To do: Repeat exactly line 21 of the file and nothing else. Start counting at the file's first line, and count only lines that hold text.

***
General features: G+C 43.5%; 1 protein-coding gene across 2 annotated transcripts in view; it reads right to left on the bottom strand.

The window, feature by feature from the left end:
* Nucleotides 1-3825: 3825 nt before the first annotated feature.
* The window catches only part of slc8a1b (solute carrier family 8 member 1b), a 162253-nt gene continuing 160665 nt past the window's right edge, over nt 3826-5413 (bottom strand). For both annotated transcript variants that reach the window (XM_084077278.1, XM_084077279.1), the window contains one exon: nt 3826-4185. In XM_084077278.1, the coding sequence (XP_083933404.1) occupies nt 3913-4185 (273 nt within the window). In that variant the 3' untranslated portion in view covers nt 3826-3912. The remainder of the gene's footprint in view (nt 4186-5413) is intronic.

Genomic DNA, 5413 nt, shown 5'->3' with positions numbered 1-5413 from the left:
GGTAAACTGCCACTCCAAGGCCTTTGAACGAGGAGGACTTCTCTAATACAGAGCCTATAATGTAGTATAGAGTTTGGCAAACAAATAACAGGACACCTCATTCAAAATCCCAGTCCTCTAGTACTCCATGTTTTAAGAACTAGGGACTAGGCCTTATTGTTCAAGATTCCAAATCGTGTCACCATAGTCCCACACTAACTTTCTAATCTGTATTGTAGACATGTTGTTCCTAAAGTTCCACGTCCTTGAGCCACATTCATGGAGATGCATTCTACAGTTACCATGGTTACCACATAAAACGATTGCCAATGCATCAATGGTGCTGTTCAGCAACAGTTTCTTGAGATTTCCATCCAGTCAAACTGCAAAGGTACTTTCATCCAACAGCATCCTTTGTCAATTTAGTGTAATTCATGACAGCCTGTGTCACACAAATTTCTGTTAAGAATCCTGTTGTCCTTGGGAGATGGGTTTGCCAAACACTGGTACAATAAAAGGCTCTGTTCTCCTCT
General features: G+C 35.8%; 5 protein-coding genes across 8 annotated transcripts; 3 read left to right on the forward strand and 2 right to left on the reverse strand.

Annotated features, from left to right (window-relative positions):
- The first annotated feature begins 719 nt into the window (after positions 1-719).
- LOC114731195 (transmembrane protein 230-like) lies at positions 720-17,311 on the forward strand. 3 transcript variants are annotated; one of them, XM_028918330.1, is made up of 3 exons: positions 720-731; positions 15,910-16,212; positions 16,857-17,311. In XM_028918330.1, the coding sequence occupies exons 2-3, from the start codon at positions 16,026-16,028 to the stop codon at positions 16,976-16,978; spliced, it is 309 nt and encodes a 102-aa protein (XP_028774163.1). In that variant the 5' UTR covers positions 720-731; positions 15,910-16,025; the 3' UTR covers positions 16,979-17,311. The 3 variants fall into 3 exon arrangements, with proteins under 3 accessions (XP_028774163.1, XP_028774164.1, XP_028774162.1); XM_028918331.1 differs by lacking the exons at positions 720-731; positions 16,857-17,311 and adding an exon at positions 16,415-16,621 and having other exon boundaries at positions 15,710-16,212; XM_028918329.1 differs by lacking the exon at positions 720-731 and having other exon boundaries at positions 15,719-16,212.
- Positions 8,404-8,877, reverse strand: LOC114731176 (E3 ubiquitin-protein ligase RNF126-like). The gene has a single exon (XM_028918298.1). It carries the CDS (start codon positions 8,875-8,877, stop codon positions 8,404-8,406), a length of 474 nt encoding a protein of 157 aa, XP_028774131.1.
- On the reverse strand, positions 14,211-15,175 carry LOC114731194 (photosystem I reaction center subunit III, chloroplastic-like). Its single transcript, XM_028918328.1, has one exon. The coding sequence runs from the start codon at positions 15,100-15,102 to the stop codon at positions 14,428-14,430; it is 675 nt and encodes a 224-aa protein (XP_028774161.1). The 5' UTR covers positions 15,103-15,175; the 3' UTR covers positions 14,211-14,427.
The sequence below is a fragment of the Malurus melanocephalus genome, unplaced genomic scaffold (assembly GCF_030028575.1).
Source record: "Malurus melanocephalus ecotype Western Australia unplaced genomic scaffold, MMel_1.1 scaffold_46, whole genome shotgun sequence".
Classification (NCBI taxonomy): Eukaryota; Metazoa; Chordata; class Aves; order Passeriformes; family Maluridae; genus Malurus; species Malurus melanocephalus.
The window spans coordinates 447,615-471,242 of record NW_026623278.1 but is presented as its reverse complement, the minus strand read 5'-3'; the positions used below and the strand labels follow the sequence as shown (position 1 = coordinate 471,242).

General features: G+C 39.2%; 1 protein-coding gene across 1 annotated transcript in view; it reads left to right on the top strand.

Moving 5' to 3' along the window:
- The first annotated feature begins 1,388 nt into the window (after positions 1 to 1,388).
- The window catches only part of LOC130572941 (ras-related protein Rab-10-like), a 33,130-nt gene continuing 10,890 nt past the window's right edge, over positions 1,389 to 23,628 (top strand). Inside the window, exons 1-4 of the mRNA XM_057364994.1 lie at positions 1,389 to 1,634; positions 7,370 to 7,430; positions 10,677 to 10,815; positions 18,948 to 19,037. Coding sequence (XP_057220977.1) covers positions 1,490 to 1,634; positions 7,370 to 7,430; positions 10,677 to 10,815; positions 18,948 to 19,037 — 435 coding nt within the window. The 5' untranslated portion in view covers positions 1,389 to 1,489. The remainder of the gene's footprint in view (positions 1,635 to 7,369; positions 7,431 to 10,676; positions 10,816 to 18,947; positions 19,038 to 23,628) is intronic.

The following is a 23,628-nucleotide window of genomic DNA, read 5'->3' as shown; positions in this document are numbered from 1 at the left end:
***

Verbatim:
The following is a 23,628-nucleotide window of genomic DNA, read 5'->3' as shown; positions in this document are numbered from 1 at the left end: